Jeremy Scahill, co-founder of The Intercept, examines the "team of rivals" Trump is considering for key appointments to his Cabinet, noting all of them have "ended up in direct conflict with President Obama over key issues that Trump and Pence have sort of touted." Trump has offered the national security adviser position to Lt. Gen. Michael Flynn, who is well known for his anti-Muslim worldview, having called Islam a "cancer" and saying "fear of Muslims is rational." Kansas Congressmember Mike Pompeo, who opposed closing Guantánamo Bay prison, has been named as CIA director. Trump has also selected Alabama Senator Jeff Sessions to be attorney general. Sessions is a former prosecutor who was elected to the Senate in 1996, where he consistently supported anti-immigration legislation and has been a leading opponent of the Voting Rights Act.
JUAN GONZÁLEZ: This is Democracy Now!, democracynow.org, The War and Peace Report. I’m Juan González, in for Amy Goodman. Amy is on assignment. We turn now to look at the rest of the incoming administration of President-elect Donald Trump. Last week, Trump made three key announcements to his Cabinet. He offered Lieutenant General Michael Flynn the position of national security adviser. Flynn is well known for his anti-Muslim worldview, having called Islam a "cancer" and saying, quote, "fear of Muslims is rational," unquote. The position of national security adviser does not require Senate confirmation. Flynn served as the director of the Defense Intelligence Agency under President Obama, during which time some of his subordinates invented the term "Flynn facts" to refer to the false claims Flynn frequently made, including claiming Sharia law was spreading in the United States.
On Friday, Kansas Congressmember Mike Pompeo was named as CIA director. Pompeo has opposed closing Guantánamo Bay prison. In 2013, he visited the notorious U.S. prison and said of the prisoners who were on hunger strike, quote, "It looked to me like a lot of them had put on weight." He’s also a vocal opponent of the Iran nuclear deal.
And in one of his first appointments, Trump selected Alabama Senator Jeff Sessions to be attorney general. Sessions is a former prosecutor who was elected to the Senate in 1996. As a senator, he’s consistently supported anti-immigration legislation. In 2010, he was a leading proponent of the efforts to repeal the 14th Amendment, which grants citizenship to everyone born in the United States. Sessions has also been a vocal opponent of the Voting Rights Act. In 1986, President Ronald Reagan nominated Sessions for a federal judgeship, but he was denied confirmation because of his history of racist comments, including reportedly saying he thought the Ku Klux Klan, quote, "was OK until I found out they smoked pot," unquote.
Well, for more, we’re still joined by Jeremy Scahill, co-founder of The Intercept.
Jeremy, welcome back. Talk to us about these appointments from Friday, the three key security—defense and security appointments.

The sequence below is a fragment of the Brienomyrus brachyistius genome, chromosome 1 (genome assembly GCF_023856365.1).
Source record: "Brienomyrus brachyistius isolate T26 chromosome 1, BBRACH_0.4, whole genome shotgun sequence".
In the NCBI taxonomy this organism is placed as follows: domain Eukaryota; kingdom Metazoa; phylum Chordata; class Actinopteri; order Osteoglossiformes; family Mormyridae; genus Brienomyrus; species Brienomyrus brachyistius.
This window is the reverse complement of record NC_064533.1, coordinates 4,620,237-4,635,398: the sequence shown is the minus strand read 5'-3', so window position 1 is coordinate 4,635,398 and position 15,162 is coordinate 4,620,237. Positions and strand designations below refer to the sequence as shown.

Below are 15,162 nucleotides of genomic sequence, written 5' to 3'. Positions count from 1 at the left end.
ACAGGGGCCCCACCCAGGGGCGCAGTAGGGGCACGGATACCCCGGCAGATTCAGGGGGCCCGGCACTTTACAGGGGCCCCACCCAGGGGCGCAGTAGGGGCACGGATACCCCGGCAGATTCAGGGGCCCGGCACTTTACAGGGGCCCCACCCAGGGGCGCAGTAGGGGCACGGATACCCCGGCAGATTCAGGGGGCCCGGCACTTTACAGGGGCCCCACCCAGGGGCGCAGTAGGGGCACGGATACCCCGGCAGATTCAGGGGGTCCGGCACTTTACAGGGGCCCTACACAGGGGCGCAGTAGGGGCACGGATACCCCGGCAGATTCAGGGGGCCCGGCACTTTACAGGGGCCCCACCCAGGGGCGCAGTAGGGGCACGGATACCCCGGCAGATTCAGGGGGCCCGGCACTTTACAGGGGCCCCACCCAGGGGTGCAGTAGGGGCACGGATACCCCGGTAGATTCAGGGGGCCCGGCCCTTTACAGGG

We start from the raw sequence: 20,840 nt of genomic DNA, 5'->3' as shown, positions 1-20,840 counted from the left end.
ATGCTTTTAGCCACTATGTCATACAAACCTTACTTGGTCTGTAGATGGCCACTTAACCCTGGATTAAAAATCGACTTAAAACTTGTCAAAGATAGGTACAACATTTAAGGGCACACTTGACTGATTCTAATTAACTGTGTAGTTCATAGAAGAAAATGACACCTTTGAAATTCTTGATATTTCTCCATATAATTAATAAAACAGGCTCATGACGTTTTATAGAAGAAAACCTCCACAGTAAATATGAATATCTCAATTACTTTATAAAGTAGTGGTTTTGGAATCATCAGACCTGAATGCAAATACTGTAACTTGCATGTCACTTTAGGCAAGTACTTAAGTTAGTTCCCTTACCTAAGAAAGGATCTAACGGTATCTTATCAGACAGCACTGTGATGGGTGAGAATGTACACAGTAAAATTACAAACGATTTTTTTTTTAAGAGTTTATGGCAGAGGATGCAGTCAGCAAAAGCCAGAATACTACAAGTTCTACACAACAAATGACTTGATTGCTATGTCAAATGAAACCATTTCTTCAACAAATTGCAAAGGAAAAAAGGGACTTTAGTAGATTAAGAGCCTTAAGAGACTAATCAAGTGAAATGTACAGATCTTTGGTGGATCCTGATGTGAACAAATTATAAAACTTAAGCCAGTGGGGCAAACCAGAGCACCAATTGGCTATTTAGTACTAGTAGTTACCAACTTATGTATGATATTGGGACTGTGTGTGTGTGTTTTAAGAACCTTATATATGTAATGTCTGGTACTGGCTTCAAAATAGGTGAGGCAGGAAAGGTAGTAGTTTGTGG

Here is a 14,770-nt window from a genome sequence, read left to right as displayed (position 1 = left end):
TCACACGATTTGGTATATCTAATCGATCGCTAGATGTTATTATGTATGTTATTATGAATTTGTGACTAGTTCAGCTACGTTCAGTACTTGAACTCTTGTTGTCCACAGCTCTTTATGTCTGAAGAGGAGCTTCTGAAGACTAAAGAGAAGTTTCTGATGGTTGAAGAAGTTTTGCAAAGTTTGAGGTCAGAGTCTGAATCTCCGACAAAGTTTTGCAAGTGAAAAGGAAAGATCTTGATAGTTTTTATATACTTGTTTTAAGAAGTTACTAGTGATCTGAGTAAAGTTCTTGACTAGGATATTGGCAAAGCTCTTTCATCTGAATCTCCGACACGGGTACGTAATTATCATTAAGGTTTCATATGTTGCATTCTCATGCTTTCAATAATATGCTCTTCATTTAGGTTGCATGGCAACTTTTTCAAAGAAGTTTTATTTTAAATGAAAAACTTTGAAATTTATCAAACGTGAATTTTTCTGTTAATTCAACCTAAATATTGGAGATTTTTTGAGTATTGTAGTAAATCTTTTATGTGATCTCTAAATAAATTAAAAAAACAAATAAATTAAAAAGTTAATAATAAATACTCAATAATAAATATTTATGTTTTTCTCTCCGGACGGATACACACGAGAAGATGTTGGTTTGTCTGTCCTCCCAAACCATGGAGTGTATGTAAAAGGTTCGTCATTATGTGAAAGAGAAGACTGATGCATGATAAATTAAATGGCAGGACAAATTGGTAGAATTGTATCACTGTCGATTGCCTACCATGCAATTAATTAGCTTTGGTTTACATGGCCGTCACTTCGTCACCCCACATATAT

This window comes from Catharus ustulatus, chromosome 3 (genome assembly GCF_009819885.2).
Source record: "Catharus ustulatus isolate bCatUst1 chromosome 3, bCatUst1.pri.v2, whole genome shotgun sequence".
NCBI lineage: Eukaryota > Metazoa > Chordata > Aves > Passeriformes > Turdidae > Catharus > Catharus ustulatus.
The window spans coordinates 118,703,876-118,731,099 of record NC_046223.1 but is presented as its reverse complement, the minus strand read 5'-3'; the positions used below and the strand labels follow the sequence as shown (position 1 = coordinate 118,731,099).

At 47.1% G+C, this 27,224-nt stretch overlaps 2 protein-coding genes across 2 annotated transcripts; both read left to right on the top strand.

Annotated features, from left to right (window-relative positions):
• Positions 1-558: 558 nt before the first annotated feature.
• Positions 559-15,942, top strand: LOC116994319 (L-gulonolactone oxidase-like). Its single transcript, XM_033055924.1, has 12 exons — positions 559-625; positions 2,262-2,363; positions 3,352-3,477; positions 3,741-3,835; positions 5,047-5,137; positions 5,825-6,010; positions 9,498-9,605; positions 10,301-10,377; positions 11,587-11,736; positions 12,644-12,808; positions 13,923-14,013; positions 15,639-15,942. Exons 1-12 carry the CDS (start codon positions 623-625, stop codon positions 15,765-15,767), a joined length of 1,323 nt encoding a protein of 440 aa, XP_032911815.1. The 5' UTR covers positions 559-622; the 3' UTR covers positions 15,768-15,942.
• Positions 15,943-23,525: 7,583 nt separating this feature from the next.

JEREMY SCAHILL: I mean, first of all, one thing that’s, I think, really interesting is that Trump is putting together his own version of a "team of rivals." They’re rivals of President Obama when it comes to some of these military people. You have General Flynn. You have General Mattis, who—a former Marine Corps general who very well may be the secretary of defense. And then you have Admiral Mike Rogers, current head of the NSA, that may end up being the director of national intelligence. All of these people ended up in direct conflict with President Obama over key issues that Trump and Pence have sort of touted. And we’ll get to that in a moment.
With the issue of—starting with General Mike Flynn, I’ve followed Flynn’s career for a very long time. Flynn is actually a very fascinating character. You know, his social media presence, I think, gives the impression that he’s just kind of a hateful buffoon. Flynn actually is a very important figure in the evolution of dirty wars post-9/11. Flynn was the intelligence chief for General Stanley McChrystal when McChrystal was the commander of the Joint Special Operations Command, which effectively operated as a kind of Praetorian Guard for the most sensitive operations being ordered by the White House under Bush and Cheney. You know, they killed their way through Iraq. They had set up a notorious prison called Camp Nama in Baghdad. Later, when Flynn and McChrystal really were rolling their sleeves up, they moved it the Balad Air Base. And Flynn and McChrystal were really credited with taking the strategy that in order to fight a force like al-Qaeda, you have to think like them. And so they started doing a lot more house raids, this intelligence leads to that intelligence, pre-emptive strikes. Flynn, himself, would personally sit in on the interrogations that were being conducted of prisoners, and there were wide allegations of abuse and torture at Camp Nama in Baghdad and then later at Balad, where Flynn was. He then went on to—with McChrystal, to Afghanistan, under President Obama, where they did their surge there and then implemented the same kind of sort of systematic, mathematical kill operation that they had built up in Iraq.
And then, you know, Flynn, at the Defense Intelligence Agency, ended up sort of being a nightmare of a footnote for Flynn’s career, in his own eyes. And you did have this business about him, you know, looking with a radical anti-Islam ideology at intelligence, which defeats the whole purpose of having people head an intelligence agency. And just so listeners understand, the DIA, the Defense Intelligence Agency, is the military’s equivalent of the CIA. And Under Donald Rumsfeld, when he was defense secretary, Rumsfeld really started encroaching on the areas that were typically the sovereign realm of the CIA. And that started this battle that we still see to this day where the CIA and the Pentagon are diving into each other’s—dipping into each other’s territory.